Why? Plans lay the ground work for direction. Plans set boundaries for saving, spending and investing. If you don’t plan your finances, money is so much more likely to go wayward and just … disappear. Or it will seem that way. In this regard, here’s a wise quote to chew on:

“Until one is committed, there is hesitancy, the chance to draw back, always ineffectiveness. Concerning all acts of initiative (and creation), there is one elementary truth, the ignorance of which kills countless ideas and splendid plans: that the moment one definitely commits oneself, then Providence moves too. All sorts of things occur to help one that would never otherwise have occurred. A whole stream of events issues from the decision, raising in one’s favor all manner of unforeseen incidents and meetings and material assistance, which no one could have dreamt would have come their way.”

William Hutchison Murray

  • Rainy Day Fund. Life is uncertain. Things happen. We can’t plan for everything. Common refrains, yes? And true. So as a form of self-insurance, do your self a favor and open a separate account that holds enough funds to cover 3-6 months of living expenses. If you can’t afford to do this right away, not a problem. What’s important is that you open the account and start contributing whatever you can afford today. Set a goal, say 5% of your monthly income. And keep contributing until you’ve built enough of a cushion to cover 3-6 months of living expenses.
  • Slay Evil Debt. Set aside a percentage of money from each pay check that goes towards paying down debt. If you owe money to more than one creditor, be sure to prioritize debt payments. The creditor charging the highest interest rate should be paid first. And if you don’t have debt, then the general rule is not to volunteer to take on debt. I say ‘general rule’ because you’ll likely take on debt to finance big ticket purchases such as a home. That’s all fine and good as long as you’ve worked out a budget detailing how you will afford to make mortgage payments and pay home related expenses.
  • Credit Cards. One credit card is all you need. A no-fee, boring, void of bells and whistles, status-less Visa or Mastercard with a reasonable credit limit. And don’t even think about using the card unless you have funds to pay off the full balance by the due date. If you can’t pay the balance in full, then you’ll be charged interest bordering on criminal … and you’ll be throwing money away. By the way, throwing money away is not part of any good plan.
  • Savings. If you sign up for the Freedom Plan, you absolutely have to save. If being disciplined is a challenge, set some ground rules for yourself, such as taking 10% of every pay check and depositing it into an investment account. And cut spending. Absolutely cut spending. Especially  the non-essentials. Like the daily $5 coffee or tea concoction you buy at a trendy cafe (do the math: at $5/day, that’s $35/week or $1,825/year!); pack your lunch; buy clothes on sale, buy anything you can on sale. The more spending you cut, the more you save, the closer you travel toward your goals, your freedom to do as you please, in a money wise sense.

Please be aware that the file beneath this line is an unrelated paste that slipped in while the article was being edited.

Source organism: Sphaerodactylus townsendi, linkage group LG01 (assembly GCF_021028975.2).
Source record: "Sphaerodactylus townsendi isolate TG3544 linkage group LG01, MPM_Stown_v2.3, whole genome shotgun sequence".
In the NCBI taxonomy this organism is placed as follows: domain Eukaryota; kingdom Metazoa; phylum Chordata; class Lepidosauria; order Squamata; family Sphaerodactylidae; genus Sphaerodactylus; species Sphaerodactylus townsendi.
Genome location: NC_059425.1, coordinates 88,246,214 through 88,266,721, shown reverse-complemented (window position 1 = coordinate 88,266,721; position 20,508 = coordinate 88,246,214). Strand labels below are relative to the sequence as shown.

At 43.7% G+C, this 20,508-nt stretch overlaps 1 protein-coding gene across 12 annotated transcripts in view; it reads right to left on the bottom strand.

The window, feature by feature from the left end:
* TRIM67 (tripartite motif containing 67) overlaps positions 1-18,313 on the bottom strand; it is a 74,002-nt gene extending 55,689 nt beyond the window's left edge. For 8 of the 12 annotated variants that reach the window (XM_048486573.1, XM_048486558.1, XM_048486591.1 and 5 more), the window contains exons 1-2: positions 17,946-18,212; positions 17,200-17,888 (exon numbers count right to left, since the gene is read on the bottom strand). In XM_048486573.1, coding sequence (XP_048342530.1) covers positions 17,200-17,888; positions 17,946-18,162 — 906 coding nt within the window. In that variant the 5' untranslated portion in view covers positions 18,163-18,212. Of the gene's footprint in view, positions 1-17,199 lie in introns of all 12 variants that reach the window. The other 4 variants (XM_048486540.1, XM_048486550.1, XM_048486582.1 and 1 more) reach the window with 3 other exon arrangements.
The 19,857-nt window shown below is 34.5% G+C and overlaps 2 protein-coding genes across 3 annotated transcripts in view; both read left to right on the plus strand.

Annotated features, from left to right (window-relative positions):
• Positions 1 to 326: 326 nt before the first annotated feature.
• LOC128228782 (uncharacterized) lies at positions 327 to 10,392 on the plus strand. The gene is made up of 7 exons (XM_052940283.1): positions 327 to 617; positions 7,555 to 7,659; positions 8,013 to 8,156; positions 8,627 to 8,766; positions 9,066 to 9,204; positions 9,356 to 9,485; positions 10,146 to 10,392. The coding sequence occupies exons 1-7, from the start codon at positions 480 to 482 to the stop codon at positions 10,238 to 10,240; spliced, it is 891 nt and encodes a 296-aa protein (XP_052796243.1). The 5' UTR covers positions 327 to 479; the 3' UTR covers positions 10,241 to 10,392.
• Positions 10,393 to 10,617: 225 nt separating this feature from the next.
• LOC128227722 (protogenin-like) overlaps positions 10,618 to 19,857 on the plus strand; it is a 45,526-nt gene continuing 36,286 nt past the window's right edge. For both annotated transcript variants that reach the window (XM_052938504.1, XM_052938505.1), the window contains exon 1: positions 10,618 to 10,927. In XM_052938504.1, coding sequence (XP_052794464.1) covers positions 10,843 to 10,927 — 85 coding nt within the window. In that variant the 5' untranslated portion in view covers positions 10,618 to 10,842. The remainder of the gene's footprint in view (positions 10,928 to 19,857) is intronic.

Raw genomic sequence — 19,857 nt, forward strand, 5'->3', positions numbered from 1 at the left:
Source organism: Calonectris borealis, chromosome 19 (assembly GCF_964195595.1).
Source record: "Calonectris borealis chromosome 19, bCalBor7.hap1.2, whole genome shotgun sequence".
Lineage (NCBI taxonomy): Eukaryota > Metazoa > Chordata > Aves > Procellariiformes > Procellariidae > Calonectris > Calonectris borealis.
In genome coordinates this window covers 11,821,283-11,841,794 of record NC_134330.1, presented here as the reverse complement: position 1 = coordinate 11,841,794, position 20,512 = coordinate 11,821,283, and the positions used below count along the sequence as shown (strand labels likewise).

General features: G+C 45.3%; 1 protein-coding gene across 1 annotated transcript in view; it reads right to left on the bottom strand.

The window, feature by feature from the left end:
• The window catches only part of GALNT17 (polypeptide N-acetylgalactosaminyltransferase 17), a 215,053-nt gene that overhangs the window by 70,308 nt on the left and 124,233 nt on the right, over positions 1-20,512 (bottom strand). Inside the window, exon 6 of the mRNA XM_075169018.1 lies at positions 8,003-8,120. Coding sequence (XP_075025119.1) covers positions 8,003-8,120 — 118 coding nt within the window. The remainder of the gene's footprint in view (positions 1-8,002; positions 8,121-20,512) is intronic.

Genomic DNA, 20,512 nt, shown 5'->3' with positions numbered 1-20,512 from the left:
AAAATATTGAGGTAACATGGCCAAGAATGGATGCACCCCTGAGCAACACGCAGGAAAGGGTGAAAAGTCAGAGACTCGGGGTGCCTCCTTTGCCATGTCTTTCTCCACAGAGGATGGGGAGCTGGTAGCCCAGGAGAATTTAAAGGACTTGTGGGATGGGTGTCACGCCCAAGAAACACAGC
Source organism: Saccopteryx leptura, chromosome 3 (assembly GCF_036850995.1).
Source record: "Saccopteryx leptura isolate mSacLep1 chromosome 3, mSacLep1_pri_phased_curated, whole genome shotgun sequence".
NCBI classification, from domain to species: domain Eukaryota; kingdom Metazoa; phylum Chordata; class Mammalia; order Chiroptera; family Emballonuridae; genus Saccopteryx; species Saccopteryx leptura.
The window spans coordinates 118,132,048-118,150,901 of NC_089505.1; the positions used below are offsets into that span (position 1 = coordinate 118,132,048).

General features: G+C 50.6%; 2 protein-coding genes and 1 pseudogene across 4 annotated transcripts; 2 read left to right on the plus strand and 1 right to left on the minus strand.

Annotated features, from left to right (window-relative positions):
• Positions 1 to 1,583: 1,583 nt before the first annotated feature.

• Put Money to Work. When you invest money, your money is going to work, not you. This is what you want. Sure, it takes money to earn money. Still, even if funds are tight, if you’re earning a pay check, put some of that money to work for you so one day you don’t have to work for money. The more you can afford to invest the better. And, similar to being disciplined about contributing to savings, be disciplined about building your investments. Set aside a certain amount each month that makes its way directly to the investment account.
  • How To Invest. Niece Two said to me, “I’m making a good salary for the first time ever and I have extra money each month. I want to invest it but … help?”

Right. So, step 1 is getting the money to invest. Niece Two has done that.

Step 2 is setting up an investment account. You could do this with your bank, and they would then put your money to work in mutual funds owned by the same bank. Generally speaking, not being a fan of mutual funds because of their high fees, I wouldn’t pursue this option. That said, close to 70% of investors do choose this option. Why? Not even Buddha knows. But the wise guess is that they trust the bank and they don’t know any better.

Best option: if you’re a beginning investor, set up an investment account with a financial institution that offers a Robo-Advisor.

Um, what?

Having seen its popularity grow in the last five years, the Robo-Advisor simply refers to a way to automate how your investments are chosen. Just like a flesh and blood financial advisor, the Robo-Advisor plugs in your relevant information (i.e., risk tolerance, goals, time horizon for investing) then chooses investments that best suit you. Typically, your money is placed in low fee Index Funds. And unlike a human financial advisor, you’ll pay a whole lot less in management fees.

To point you in the right direction, Canadians should check out the Robo-Advisor service at Bank of Montreal: https://www.bmo.com/smartfolio/?icid=bd-FEAT752IL4-AJBMO16.

For American residents, take a look at Charles Schwab: https://intelligent.schwab.com.

In an upcoming post, I’ll be talking til’ the cows come home about the benefits of investing with Robo Advisors. Until then, give a good pondering to this information and if you have questions, well, post on the BuddhaMoney Forum and bat around ideas with other BuddhaMoney enthusiasts, or send me a message and I’ll do my best to answer.


Enter Buddha